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Asia's Early 2014 Iran Oil Imports Exceed Nuclear Deal Levels

Iran's Foreign Minister Mohammad Javad Zarif (2nd L) speaks with his Japanese counterpart Fumio Kishida (2nd R) at a meeting in Tokyo, March 5, 2014, as Japan paid Iran $450 million owed for oil imports.
Iran's Foreign Minister Mohammad Javad Zarif (2nd L) speaks with his Japanese counterpart Fumio Kishida (2nd R) at a meeting in Tokyo, March 5, 2014, as Japan paid Iran $450 million owed for oil imports.
Iran's Asian buyers kept their oil imports from the OPEC member in the first four months of 2014 above the level allowed by the deal that eases some Western sanctions on Tehran in exchange for curbs to its nuclear program.
Under the deal signed in November and implemented in January, Iran agreed to curtail its uranium enrichment program in return for the easing of some sanctions. As part of that agreement, Tehran is supposed to keep its exports at around 1 million barrels per day (bpd) for the six months to July 20.
However, Iran's biggest buyers - China, India, Japan and South Korea - together took in an average 1.24 million bpd of the Islamic republic's crude between January and April, up nearly a third from the same period last year. Imports by the four have helped to keep Iran's oil shipments above the deal's cap since at least November.
The higher Iranian sales in late 2013 and early 2014 have led to some concerns in Washington that a softening of the sanctions has given Tehran's economy a boost, but officials in the Obama administration have said they expect Iran's oil sales to meet the target for the entire six-month period.
“I don't think the United States wants to be hawkish with Iran right now,” said Richard Gorry, managing director at JBC Energy Asia.
“Iran doesn't have that much more to export, so it's not that this can go on indefinitely. They are limited by production issues. The bigger issue is that no one can invest in Iran's upstream industry, and production is flat to falling,” he said.
Since the agreement in Geneva last year, Tehran and six world powers have made little progress towards a breakthrough that would end for good the stand-off over the Middle Eastern nation's disputed nuclear activities.
While the Asian import totals have dropped closer to the agreed amount the last two months, intake volumes that hit nearly 1.4 million bpd in February - not counting oil going to other destinations such as Turkey and Syria - mean the six-month export target is likely to be missed.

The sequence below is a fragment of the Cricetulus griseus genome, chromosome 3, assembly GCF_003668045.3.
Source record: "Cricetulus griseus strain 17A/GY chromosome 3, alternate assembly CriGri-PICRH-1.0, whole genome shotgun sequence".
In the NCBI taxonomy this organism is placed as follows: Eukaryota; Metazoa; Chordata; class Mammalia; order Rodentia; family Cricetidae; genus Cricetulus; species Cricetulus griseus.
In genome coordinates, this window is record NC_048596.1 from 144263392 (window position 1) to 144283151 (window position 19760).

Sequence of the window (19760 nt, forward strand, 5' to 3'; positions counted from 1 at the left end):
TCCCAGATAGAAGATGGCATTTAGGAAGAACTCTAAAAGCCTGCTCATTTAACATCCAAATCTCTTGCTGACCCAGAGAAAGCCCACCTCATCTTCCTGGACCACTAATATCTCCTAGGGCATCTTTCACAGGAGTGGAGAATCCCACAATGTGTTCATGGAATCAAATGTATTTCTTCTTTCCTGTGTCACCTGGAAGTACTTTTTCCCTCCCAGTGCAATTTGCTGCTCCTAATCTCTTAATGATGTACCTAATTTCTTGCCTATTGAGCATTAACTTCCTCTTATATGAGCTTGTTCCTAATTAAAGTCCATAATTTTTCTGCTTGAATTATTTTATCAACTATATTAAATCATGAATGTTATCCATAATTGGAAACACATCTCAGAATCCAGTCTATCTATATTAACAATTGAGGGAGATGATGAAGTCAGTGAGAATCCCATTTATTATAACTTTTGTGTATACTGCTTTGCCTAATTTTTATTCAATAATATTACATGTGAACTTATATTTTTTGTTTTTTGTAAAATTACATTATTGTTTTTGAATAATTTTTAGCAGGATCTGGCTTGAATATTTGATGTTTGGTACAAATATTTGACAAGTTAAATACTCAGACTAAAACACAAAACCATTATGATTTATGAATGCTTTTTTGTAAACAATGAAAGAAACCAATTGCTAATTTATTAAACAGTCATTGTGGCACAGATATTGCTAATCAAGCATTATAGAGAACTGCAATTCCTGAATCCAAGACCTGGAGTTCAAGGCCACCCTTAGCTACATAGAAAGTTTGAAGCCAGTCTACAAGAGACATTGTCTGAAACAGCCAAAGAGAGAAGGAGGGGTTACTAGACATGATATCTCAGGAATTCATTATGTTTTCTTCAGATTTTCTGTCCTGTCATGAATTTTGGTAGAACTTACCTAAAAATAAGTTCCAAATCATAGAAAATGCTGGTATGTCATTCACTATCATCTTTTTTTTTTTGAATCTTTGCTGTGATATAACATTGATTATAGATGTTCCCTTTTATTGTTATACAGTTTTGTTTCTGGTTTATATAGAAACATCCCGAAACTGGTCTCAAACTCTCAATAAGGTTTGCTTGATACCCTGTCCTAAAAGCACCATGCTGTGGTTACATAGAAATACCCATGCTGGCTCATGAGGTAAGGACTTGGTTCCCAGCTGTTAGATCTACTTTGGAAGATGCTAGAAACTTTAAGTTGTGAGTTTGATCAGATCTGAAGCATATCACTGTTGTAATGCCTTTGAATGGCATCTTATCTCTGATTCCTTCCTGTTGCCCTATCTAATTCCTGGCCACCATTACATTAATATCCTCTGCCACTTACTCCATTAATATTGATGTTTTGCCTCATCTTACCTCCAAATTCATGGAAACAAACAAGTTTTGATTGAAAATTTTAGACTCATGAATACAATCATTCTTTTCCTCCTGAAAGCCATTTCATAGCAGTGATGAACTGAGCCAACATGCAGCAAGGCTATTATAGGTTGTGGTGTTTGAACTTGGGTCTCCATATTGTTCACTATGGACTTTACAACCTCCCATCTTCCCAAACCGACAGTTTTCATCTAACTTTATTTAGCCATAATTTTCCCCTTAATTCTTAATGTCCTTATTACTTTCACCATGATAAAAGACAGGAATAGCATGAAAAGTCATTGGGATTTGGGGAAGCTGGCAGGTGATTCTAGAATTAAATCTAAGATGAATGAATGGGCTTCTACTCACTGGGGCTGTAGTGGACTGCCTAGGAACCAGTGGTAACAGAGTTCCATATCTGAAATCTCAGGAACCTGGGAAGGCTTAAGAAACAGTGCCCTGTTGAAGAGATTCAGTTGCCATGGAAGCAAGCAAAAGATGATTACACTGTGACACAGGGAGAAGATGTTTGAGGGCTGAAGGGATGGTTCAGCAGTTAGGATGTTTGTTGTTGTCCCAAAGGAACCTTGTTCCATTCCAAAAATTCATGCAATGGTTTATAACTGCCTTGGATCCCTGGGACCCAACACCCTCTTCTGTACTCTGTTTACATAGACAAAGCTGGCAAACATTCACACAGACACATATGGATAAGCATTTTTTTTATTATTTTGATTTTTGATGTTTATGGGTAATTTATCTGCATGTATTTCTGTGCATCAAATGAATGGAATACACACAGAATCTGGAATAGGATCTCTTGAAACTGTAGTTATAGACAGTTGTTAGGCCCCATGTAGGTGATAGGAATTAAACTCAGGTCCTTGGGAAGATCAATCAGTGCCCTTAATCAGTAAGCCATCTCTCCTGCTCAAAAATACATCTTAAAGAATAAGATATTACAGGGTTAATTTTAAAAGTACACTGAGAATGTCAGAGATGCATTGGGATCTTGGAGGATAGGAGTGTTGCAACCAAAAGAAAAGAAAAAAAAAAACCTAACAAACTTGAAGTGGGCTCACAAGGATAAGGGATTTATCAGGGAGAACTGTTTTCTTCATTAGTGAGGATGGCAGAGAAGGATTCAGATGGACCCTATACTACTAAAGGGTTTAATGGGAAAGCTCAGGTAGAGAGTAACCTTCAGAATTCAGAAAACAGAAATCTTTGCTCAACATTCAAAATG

Iran's crude exports also seem to have rebounded in May back up to about 1.38 million bpd, according to sources who track tanker loadings. Those would be arriving in Asia mostly in June, just short of the deadline for Iran to have reduced its exports to 1 million bpd for the six month to July 20.

April imports
In April, Iran's four main buyers imported 1.22 million bpd, up 6 percent from March and nearly twice that of a year ago, according to government and tanker-tracking data.
Iran's biggest oil customer, China, more than doubled its purchases in April from a year earlier to a record of nearly 800,000 bpd, while India's imports from Iran surged last month more than 90 percent on-year to about 225,000 bpd - although this was less than in the first quarter of the year.
South Korea imported 9 percent more than a year ago, or just over 135,000 bpd of Iranian crude for the month. Shipments to Japan - the last of the four to report its oil intake - gained more than seven-fold to 56,934 bpd last month, trade ministry data showed on Friday.
The six world powers want Iran to agree to scale back  proliferation-prone nuclear activity and accept tougher U.N. inspections to deny it any capability of quickly producing atomic bombs, in exchange for an end to economic sanctions.
Tehran says its nuclear program is aimed at generating electricity, not making weapons.
The next round of talks between the world group - made up of the United States, Russia, China, Britain, France and Germany -  and Iran will be held in Vienna from June 16 to 20, the European Union said on Tuesday.
The United States and the European Union toughened sanctions on Tehran in early 2012 in an effort to force it to end its nuclear program, slashing the Islamic republic's oil exports by more than half and costing it billions a month in revenue

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